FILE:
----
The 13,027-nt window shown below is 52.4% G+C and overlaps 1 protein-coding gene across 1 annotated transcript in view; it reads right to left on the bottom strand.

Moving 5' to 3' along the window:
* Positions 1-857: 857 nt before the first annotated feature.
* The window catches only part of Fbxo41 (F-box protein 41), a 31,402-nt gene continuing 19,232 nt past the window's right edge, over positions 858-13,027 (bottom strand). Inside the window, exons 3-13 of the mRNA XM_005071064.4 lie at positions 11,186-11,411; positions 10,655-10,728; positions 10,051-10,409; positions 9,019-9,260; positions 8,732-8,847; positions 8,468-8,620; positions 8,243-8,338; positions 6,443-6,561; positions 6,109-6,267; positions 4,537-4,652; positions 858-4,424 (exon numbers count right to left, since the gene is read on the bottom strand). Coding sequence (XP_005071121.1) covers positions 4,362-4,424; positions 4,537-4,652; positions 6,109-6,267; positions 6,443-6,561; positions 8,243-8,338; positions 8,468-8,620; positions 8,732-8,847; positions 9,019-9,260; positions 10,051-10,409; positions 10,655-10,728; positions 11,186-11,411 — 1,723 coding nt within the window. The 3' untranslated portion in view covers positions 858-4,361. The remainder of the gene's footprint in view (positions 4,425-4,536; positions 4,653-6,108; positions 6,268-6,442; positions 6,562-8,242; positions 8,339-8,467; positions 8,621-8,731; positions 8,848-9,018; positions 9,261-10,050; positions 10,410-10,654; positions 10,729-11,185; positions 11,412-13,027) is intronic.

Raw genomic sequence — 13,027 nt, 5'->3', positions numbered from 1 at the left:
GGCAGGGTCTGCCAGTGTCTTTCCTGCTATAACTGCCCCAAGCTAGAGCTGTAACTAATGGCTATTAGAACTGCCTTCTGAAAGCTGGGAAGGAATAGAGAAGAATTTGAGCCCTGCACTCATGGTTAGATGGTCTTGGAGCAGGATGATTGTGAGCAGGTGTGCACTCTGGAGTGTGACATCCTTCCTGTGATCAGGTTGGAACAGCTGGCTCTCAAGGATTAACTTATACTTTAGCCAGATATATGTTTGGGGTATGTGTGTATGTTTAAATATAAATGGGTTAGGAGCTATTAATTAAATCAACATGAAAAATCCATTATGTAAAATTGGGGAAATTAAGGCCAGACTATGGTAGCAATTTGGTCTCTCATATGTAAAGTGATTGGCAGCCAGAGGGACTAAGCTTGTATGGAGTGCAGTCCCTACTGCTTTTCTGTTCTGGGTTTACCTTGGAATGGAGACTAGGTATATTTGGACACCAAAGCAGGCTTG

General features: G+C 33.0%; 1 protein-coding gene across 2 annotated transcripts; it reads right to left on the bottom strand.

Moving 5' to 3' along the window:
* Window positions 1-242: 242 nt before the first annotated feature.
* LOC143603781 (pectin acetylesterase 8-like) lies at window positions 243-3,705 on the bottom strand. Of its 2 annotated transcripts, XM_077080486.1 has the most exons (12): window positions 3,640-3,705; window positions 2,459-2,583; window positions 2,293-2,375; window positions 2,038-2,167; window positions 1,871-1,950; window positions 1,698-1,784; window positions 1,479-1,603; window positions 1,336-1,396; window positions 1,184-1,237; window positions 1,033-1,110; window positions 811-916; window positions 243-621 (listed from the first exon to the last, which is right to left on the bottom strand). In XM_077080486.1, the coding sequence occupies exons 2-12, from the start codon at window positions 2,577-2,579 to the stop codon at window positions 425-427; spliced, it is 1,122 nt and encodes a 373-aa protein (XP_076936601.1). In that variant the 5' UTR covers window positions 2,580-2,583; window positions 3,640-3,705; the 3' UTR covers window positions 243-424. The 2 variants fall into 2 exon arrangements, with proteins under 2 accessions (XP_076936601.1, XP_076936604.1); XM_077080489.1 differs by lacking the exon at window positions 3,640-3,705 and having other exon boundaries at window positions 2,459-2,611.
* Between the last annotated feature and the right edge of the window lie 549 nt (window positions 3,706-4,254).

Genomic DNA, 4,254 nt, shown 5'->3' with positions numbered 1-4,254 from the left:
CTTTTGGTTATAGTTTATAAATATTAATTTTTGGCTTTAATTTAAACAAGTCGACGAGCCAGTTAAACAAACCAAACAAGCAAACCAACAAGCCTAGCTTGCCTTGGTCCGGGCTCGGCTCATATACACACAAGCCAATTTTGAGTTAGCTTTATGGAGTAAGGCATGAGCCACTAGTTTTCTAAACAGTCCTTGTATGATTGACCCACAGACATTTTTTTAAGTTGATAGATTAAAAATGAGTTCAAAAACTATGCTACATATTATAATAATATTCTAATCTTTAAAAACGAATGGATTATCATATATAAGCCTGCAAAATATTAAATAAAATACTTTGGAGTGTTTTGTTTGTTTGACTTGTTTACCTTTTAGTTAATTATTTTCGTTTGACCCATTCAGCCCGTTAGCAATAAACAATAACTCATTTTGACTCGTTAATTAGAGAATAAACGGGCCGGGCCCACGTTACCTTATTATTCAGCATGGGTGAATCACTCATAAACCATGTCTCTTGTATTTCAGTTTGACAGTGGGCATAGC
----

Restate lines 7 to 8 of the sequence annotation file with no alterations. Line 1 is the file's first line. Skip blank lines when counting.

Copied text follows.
General features: G+C 33.0%; 1 protein-coding gene across 2 annotated transcripts; it reads right to left on the bottom strand.

Moving 5' to 3' along the window: